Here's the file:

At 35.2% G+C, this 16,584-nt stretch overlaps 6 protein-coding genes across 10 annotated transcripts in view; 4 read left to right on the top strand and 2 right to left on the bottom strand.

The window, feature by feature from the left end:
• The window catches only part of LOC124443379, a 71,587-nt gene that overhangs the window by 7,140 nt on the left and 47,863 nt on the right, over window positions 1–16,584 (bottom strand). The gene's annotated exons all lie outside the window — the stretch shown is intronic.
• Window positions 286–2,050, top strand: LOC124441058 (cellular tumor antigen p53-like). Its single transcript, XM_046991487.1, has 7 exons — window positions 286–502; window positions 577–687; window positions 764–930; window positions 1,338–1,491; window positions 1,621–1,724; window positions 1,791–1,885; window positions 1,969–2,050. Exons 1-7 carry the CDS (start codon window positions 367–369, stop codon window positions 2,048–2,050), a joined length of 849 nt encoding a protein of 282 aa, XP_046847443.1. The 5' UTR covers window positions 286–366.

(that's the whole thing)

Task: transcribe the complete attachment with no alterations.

At 35.2% G+C, this 16,584-nt stretch overlaps 6 protein-coding genes across 10 annotated transcripts in view; 4 read left to right on the top strand and 2 right to left on the bottom strand.

The window, feature by feature from the left end:
• The window catches only part of LOC124443379, a 71,587-nt gene that overhangs the window by 7,140 nt on the left and 47,863 nt on the right, over window positions 1–16,584 (bottom strand). The gene's annotated exons all lie outside the window — the stretch shown is intronic.
• Window positions 286–2,050, top strand: LOC124441058 (cellular tumor antigen p53-like). Its single transcript, XM_046991487.1, has 7 exons — window positions 286–502; window positions 577–687; window positions 764–930; window positions 1,338–1,491; window positions 1,621–1,724; window positions 1,791–1,885; window positions 1,969–2,050. Exons 1-7 carry the CDS (start codon window positions 367–369, stop codon window positions 2,048–2,050), a joined length of 849 nt encoding a protein of 282 aa, XP_046847443.1. The 5' UTR covers window positions 286–366.